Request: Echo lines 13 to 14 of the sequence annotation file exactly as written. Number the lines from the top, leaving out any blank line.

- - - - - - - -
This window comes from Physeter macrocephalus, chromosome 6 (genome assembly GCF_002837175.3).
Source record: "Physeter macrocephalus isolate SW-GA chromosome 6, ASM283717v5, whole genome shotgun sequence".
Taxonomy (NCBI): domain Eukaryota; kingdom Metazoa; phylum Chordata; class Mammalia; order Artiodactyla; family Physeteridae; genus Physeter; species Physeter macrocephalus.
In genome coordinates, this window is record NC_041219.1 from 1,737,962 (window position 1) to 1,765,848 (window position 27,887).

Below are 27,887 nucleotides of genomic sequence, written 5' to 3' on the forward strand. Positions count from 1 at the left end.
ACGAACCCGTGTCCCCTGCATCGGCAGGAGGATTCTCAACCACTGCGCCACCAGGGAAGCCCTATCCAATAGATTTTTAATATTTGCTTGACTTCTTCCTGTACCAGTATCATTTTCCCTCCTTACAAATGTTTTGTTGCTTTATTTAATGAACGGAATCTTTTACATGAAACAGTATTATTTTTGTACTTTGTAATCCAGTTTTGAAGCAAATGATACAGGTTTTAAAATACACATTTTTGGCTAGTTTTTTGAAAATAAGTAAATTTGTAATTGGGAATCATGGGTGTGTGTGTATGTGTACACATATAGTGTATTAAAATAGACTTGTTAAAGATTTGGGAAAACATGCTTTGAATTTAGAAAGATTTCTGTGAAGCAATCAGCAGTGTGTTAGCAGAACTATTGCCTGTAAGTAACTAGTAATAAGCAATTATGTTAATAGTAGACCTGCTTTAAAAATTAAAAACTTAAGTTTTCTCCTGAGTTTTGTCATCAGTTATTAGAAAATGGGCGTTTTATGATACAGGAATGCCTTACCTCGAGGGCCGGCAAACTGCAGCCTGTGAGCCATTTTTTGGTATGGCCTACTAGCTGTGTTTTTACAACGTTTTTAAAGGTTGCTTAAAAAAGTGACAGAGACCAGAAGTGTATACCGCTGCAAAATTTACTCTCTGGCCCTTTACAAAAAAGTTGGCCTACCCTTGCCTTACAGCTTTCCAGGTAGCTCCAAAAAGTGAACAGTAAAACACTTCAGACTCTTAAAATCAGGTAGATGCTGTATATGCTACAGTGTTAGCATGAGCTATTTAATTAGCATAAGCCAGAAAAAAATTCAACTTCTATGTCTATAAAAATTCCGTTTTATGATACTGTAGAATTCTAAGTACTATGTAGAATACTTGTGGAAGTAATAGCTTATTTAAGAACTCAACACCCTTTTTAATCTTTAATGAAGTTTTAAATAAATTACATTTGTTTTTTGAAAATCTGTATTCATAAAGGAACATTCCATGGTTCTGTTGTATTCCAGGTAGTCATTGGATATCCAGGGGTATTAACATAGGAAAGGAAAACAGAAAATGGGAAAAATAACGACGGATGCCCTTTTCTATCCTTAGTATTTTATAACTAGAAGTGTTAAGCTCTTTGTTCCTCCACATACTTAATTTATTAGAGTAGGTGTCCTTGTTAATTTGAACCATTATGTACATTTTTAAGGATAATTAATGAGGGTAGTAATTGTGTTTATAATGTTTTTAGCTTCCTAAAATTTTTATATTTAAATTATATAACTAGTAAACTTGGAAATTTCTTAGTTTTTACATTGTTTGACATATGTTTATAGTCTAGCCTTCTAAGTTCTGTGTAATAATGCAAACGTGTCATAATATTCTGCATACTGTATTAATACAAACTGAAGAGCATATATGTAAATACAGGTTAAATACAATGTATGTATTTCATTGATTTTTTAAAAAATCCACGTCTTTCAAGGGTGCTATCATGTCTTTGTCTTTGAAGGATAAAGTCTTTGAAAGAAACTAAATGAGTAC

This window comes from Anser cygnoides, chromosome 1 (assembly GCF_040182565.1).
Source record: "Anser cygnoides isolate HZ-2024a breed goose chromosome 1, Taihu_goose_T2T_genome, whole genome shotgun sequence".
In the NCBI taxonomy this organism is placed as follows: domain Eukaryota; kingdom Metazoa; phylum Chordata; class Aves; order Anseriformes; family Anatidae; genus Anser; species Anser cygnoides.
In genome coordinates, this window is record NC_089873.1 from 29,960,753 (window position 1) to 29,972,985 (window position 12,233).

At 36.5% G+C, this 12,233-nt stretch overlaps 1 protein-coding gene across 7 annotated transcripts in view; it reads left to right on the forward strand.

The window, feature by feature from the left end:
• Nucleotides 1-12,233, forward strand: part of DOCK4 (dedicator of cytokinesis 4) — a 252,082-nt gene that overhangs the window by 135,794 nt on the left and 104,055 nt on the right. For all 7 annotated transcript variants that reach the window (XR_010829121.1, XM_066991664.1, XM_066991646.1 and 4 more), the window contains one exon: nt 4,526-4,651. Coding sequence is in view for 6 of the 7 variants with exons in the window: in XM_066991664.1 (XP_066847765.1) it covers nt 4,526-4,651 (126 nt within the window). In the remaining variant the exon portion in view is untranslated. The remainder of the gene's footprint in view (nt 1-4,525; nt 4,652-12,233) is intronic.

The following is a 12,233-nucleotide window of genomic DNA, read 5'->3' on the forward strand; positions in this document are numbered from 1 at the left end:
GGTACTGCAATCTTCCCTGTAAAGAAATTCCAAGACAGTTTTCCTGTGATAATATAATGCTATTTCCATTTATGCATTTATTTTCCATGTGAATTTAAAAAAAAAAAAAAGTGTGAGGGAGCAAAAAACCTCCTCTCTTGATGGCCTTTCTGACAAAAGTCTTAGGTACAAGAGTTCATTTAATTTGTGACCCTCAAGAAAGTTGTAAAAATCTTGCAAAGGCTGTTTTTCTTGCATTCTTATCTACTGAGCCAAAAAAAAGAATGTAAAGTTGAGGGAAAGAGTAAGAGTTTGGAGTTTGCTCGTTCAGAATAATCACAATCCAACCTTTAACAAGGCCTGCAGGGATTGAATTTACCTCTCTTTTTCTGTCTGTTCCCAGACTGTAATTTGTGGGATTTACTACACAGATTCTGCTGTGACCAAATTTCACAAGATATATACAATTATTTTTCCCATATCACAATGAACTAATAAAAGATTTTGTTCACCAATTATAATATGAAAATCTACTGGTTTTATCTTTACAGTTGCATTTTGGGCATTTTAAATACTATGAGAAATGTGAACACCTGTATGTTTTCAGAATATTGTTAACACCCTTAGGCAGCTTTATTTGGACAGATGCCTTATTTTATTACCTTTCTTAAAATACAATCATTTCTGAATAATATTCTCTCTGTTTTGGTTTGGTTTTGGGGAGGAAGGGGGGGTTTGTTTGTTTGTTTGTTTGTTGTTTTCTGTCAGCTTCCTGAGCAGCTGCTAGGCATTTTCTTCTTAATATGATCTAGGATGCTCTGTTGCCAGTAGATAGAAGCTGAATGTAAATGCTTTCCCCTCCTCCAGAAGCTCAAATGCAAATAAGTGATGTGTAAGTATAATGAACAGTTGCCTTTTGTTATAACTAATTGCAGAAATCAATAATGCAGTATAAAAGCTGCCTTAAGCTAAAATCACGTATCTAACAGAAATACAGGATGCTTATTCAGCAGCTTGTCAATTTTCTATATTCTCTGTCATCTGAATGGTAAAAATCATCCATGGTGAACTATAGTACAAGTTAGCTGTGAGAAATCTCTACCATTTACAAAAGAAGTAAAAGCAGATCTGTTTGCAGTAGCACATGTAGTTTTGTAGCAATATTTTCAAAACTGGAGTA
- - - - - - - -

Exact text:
• Nucleotides 1-12,233, forward strand: part of DOCK4 (dedicator of cytokinesis 4) — a 252,082-nt gene that overhangs the window by 135,794 nt on the left and 104,055 nt on the right. For all 7 annotated transcript variants that reach the window (XR_010829121.1, XM_066991664.1, XM_066991646.1 and 4 more), the window contains one exon: nt 4,526-4,651. Coding sequence is in view for 6 of the 7 variants with exons in the window: in XM_066991664.1 (XP_066847765.1) it covers nt 4,526-4,651 (126 nt within the window). In the remaining variant the exon portion in view is untranslated. The remainder of the gene's footprint in view (nt 1-4,525; nt 4,652-12,233) is intronic.

The following is a 12,233-nucleotide window of genomic DNA, read 5'->3' on the forward strand; positions in this document are numbered from 1 at the left end: